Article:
Louisiana Progress Draws Attention to School Pushout in Louisiana
Carrie Wooten of Louisiana Progress posted “Prison, punishment, and an opportunity for real educational change in Louisiana.” The blog post addresses the Broward County, FL school district and the national attention they have received for their efforts to disrupt the school-to-prison pipeline.
Below are two excerpts from her post which highlight the issues with school pushout in Louisiana and the 2013 Safe and Successful Students Act as an attempt to correct the problem in our state.
“Louisiana Progress has identified the need to rethink zero tolerance policies before. Restorative justice practices, like those now being implemented in Broward County, could also benefit Louisiana’s schoolchildren. As we have discussed before, during the 2009-2010 school year, Avoyelles suspended over half of its students, while Recovery, Union, and Evangeline suspended over 20% of its students. Additionally, LaSalle, West Carroll, and Central Community had three of the highest disproportionate suspension rates for Black students. These are problems similar to Broward County, and they offer an opportunity to change the ways in which we are choosing to discipline our students. Louisiana Progress believes that all children deserve an education that supports them, rather than pushes them out.”
“Restorative justice in education is an issue that has garnered legislative attention in Louisiana over the past couple of years. During the 2013 legislative session, Representative Pat Smith introduced the Safe and Successful Students Act, which provided for disciplinary remedies that kept students in school, rather than pushed them out, through the use of restorative justice practices and positive, rather than punitive, school climates. The bill was ultimately voted down by the House of Representatives, but will likely be reintroduced during the 2014 session.”
Read more from Louisiana Progress on school pushout.
by Micah Caswell
As GLSEN continues to combat anti-LGBT bullying, harassment, and discrimination—we are also dedicated to eliminating school pushout, a critical component which needs to be taken into account when addressing school climate and school safety. Part of protecting students, particularly LGBT students and students of color is ensuring they are not pushed out of the educational system.
Several terms are used to describe student pushout including the school-to-prison pipeline. School-to-prison pipeline refers to policies that push students, especially those who are most at-risk of falling behind, out of schools and into the juvenile justice system. In many places, a lack of resources has forced schools to respond to discipline harshly, including suspensions and expulsions. As students fall behind in their coursework, they are more likely to become disengaged and eventually, drop out.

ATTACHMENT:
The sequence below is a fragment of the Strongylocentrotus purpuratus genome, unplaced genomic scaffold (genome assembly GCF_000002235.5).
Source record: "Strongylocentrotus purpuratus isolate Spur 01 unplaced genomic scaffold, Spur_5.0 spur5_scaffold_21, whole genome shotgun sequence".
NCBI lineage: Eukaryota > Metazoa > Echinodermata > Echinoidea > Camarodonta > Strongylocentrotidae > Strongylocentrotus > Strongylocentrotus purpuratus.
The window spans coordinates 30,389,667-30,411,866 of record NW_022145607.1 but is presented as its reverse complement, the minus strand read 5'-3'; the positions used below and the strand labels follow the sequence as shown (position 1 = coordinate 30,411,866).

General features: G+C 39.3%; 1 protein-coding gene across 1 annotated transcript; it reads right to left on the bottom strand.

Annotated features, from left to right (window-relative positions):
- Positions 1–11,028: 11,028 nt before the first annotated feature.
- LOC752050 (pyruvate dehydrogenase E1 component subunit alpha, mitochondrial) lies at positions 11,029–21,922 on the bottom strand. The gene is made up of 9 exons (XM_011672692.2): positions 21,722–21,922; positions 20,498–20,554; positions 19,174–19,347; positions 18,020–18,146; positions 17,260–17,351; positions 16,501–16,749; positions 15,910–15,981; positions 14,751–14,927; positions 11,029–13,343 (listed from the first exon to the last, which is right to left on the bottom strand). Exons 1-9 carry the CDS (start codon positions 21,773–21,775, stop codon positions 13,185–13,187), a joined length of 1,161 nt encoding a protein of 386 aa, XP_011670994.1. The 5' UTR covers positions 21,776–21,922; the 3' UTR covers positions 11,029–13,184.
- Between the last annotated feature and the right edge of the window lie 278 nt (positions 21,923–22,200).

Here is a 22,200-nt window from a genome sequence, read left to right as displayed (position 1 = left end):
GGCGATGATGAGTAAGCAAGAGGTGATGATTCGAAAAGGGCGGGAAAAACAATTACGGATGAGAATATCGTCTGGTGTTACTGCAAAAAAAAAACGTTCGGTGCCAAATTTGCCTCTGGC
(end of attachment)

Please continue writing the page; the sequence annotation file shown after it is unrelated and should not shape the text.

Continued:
Many other students are caught in the vicious cycle of the juvenile justice system because their LGBT identity forces them to skip class or school as a way to avoid bullying and harassment. As they miss school and fall behind on their coursework, they are more likely to get end in the juvenile justice system. In fact, many LGBT youth end up in the courtroom on criminal charges because of being truant. GLSEN’s National School Climate Study found that approximately one-third of LGBT students have skipped school over safety concerns related to bullying or harassment. As a result,
That is why it is critical for communities to work toward supporting policies and practices that ensure students remain in school and in the classroom, including reducing out of school suspensions and eliminating detentions for minor infractions, redirecting funds toward counselors and other wrap-around services, and implementing restorative approaches. GLSEN hopes to work with Equality Louisiana and our partners during this upcoming legislative session to ensure that Louisiana’s students aren’t pushed out of school.
by Sarah Munshi
Public Policy Associate, GLSEN
Ashley Love wrote the following on July 6, 2010, about Stonewall and Sylvia Rivera and how the Stonewall story has been altered, essentially hijacked and edited to disregard the transgender community – especially trans people of color. I was dismayed when I first read it. Unfortunately, I found it to be true.
Today’s Louisiana LGBT advocacy and support groups have pledged to put an end of the all too common disregard for the transgender community. Well, most have. There is still a faction in New Orleans, LA, that will not yield to the lessons of history, and although they publicly state their actions are inclusive of transgender people, there is not a single trans person on any of their three boards – the 501(c)3, 501(c)4, or the Political Action Committee. Also, on the national level we still have to put pressure on the Human Rights Campaign to ensure the inclusion of our community.
I just want to keep the idea alive that prejudice is prejudice no matter what the source. With the National ENDA coming up for a vote any day in the Senate, I can’t say how important it is to remember that trans people are a part of the LGBT community and have always been at the forefront of the fight for equality.
President, Louisiana Trans Advocates